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Respiratory Courses and Classes Overview

Respiratory courses are typically found at the associate degree level in 2-year, community colleges. Students who take respiratory classes may be working toward degrees in respiratory care. Health care professionals in the area of respiratory care work with patients to diagnose and treat lung and heart problems. Respiratory courses focus on both emergency care and long-term care or life support.

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Introduction to Respiratory Care and Procedures Course

In this introductory course, topics will cover the broad role of respiratory care professionals. A general introduction to the health care system will be provided along with specific information regarding lung and heart disease. Students will learn basic skills for assessing patient condition, checking vital signs, administering oxygen and charting patient progress.

Anatomy and Physiology Course

Specific topics in an anatomy and physiology course for respiratory care may vary depending on the program. Some schools may focus just on cardiopulmonary anatomy (functions and locations of heart and lungs). Other schools may give broad information on all human body systems. No matter the format, students will learn body system locations, placement, function and names. Students will also learn the affects of disease on particular organs or body systems and how respiratory care can help treat such illnesses.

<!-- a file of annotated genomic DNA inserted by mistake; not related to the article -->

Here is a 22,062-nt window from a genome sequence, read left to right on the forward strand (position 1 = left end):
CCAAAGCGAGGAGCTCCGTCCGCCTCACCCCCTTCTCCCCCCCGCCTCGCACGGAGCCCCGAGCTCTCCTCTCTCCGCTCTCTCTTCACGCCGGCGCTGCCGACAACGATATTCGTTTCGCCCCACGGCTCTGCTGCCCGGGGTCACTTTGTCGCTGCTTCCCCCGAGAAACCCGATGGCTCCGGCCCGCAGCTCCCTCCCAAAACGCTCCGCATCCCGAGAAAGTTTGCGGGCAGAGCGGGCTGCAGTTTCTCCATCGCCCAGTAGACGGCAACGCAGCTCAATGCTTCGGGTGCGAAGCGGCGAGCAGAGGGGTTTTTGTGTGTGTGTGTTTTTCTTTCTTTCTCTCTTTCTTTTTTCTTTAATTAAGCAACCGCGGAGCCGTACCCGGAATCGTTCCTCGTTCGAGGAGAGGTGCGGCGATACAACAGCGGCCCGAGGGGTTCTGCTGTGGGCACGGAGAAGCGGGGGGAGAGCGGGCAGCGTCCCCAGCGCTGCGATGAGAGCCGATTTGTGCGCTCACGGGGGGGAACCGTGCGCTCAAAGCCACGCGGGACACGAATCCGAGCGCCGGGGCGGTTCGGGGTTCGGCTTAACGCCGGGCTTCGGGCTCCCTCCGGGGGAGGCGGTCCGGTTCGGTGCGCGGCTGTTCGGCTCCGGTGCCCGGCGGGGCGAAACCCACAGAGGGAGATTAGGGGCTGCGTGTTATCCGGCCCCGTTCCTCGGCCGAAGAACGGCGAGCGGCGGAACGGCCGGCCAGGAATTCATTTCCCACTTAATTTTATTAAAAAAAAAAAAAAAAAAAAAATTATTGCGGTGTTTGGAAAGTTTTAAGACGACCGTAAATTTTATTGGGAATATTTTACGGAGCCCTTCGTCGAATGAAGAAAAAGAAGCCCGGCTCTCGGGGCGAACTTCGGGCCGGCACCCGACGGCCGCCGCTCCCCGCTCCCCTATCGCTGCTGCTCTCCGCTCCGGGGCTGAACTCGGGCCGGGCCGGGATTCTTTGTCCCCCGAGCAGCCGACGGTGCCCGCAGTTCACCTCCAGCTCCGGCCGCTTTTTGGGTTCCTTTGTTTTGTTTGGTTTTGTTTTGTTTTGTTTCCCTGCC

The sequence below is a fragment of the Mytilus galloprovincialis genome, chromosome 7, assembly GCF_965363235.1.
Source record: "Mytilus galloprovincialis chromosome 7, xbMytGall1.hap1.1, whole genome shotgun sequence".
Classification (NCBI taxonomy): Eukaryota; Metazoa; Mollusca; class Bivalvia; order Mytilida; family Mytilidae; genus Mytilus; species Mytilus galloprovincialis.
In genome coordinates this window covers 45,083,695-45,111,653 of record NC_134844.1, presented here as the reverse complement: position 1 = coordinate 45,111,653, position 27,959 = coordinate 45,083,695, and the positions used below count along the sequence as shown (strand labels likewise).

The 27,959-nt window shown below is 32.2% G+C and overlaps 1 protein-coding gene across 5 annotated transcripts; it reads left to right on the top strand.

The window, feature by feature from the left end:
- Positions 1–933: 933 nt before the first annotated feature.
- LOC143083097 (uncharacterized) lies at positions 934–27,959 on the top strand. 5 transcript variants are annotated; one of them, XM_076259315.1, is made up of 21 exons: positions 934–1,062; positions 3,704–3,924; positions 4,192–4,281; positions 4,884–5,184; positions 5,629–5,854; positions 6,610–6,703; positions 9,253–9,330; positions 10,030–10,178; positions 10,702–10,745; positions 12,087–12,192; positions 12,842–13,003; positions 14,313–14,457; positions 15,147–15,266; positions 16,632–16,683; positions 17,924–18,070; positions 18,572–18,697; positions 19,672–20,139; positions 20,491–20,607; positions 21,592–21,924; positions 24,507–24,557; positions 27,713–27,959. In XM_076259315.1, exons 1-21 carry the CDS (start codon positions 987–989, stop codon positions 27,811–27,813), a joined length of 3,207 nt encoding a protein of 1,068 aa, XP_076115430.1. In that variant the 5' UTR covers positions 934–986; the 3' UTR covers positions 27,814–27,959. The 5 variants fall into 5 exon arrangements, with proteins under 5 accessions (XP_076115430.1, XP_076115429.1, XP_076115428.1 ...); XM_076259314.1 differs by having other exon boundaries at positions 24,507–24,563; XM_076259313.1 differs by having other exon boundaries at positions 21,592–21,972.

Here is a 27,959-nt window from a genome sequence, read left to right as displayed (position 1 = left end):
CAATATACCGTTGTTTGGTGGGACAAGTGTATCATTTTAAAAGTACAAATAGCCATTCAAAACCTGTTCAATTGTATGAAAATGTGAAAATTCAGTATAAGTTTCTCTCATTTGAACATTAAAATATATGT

Emergency and Critical Care Course

This course is typically taken further into a respiratory care program and may be taught at an advanced level. Emergency and critical care focuses on patients who are in intensive care or have experienced urgent health crises. Students study topics in sepsis (infection), cardiovascular trauma and breathing failure. A lot of time is spent covering the role of respiratory care professionals in intensive care situations. Skills that are developed include pharmacology, catheter, ventilator, cardiopulmonary life support and patient assessment.

Ventilation Course

Ventilation, the aiding of the natural breathing process, is a necessary skill for respiratory care professionals to have. A ventilation course covers ways to manage artificial airways in a patient. Students study the different techniques of noninvasive and invasive ventilation. Ventilation tools and equipment, such as face masks and intubation machines, are used during the hands-on training portion of the course. Students learn when and how to wean a patient off of ventilation.

Cardiopulmonary Pathophysiology Course

This course is usually taken in different levels throughout a respiratory care program. Students start at an introductory level to learn the basic function of the human heart and lungs and move into more advanced levels of coursework to develop skills in specific cardiopulmonary disease and treatment. Topics in abnormal heart and lung processes, cardiopulmonary disease diagnosis and respiratory therapy effects are covered in this course. Students learn how to develop respiratory treatment plans for cardiopulmonary disease.

Clinical Course

At various points in a respiratory care program, students will need to complete clinical courses. Clinical coursework allows students to develop hands-on skills in real-life health care settings. During respiratory clinical courses, students may also choose to specialize in certain areas of respiratory care. Such areas of specialization may include pediatric care, adult trauma, general respiratory care, home care, neonatal care or respiratory rehabilitation. Clinical courses are typically supervised by licensed health care professionals in settings such as clinics or hospitals.

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